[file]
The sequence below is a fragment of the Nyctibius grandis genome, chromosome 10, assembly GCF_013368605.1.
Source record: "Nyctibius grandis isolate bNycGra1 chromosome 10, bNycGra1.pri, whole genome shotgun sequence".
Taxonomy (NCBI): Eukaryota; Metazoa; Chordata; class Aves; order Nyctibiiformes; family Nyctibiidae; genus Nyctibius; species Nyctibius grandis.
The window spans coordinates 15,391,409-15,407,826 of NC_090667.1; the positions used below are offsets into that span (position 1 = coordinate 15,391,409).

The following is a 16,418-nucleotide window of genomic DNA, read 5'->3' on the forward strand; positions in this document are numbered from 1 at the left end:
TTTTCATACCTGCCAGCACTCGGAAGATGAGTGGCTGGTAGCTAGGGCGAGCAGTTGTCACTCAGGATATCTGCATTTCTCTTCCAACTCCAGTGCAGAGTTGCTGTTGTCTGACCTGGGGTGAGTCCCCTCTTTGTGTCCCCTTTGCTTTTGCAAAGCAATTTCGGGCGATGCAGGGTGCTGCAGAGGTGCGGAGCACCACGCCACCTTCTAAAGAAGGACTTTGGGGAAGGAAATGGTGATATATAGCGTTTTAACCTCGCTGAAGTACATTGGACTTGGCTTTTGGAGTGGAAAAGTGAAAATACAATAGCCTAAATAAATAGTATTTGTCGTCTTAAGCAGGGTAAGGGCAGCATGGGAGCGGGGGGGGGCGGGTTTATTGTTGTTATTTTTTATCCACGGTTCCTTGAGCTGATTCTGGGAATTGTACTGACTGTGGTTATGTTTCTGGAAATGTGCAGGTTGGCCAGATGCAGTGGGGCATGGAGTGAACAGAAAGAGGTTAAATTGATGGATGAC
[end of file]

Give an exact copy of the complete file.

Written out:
The sequence below is a fragment of the Nyctibius grandis genome, chromosome 10, assembly GCF_013368605.1.
Source record: "Nyctibius grandis isolate bNycGra1 chromosome 10, bNycGra1.pri, whole genome shotgun sequence".
Taxonomy (NCBI): Eukaryota; Metazoa; Chordata; class Aves; order Nyctibiiformes; family Nyctibiidae; genus Nyctibius; species Nyctibius grandis.
The window spans coordinates 15,391,409-15,407,826 of NC_090667.1; the positions used below are offsets into that span (position 1 = coordinate 15,391,409).

The following is a 16,418-nucleotide window of genomic DNA, read 5'->3' on the forward strand; positions in this document are numbered from 1 at the left end:
TTTTCATACCTGCCAGCACTCGGAAGATGAGTGGCTGGTAGCTAGGGCGAGCAGTTGTCACTCAGGATATCTGCATTTCTCTTCCAACTCCAGTGCAGAGTTGCTGTTGTCTGACCTGGGGTGAGTCCCCTCTTTGTGTCCCCTTTGCTTTTGCAAAGCAATTTCGGGCGATGCAGGGTGCTGCAGAGGTGCGGAGCACCACGCCACCTTCTAAAGAAGGACTTTGGGGAAGGAAATGGTGATATATAGCGTTTTAACCTCGCTGAAGTACATTGGACTTGGCTTTTGGAGTGGAAAAGTGAAAATACAATAGCCTAAATAAATAGTATTTGTCGTCTTAAGCAGGGTAAGGGCAGCATGGGAGCGGGGGGGGGCGGGTTTATTGTTGTTATTTTTTATCCACGGTTCCTTGAGCTGATTCTGGGAATTGTACTGACTGTGGTTATGTTTCTGGAAATGTGCAGGTTGGCCAGATGCAGTGGGGCATGGAGTGAACAGAAAGAGGTTAAATTGATGGATGAC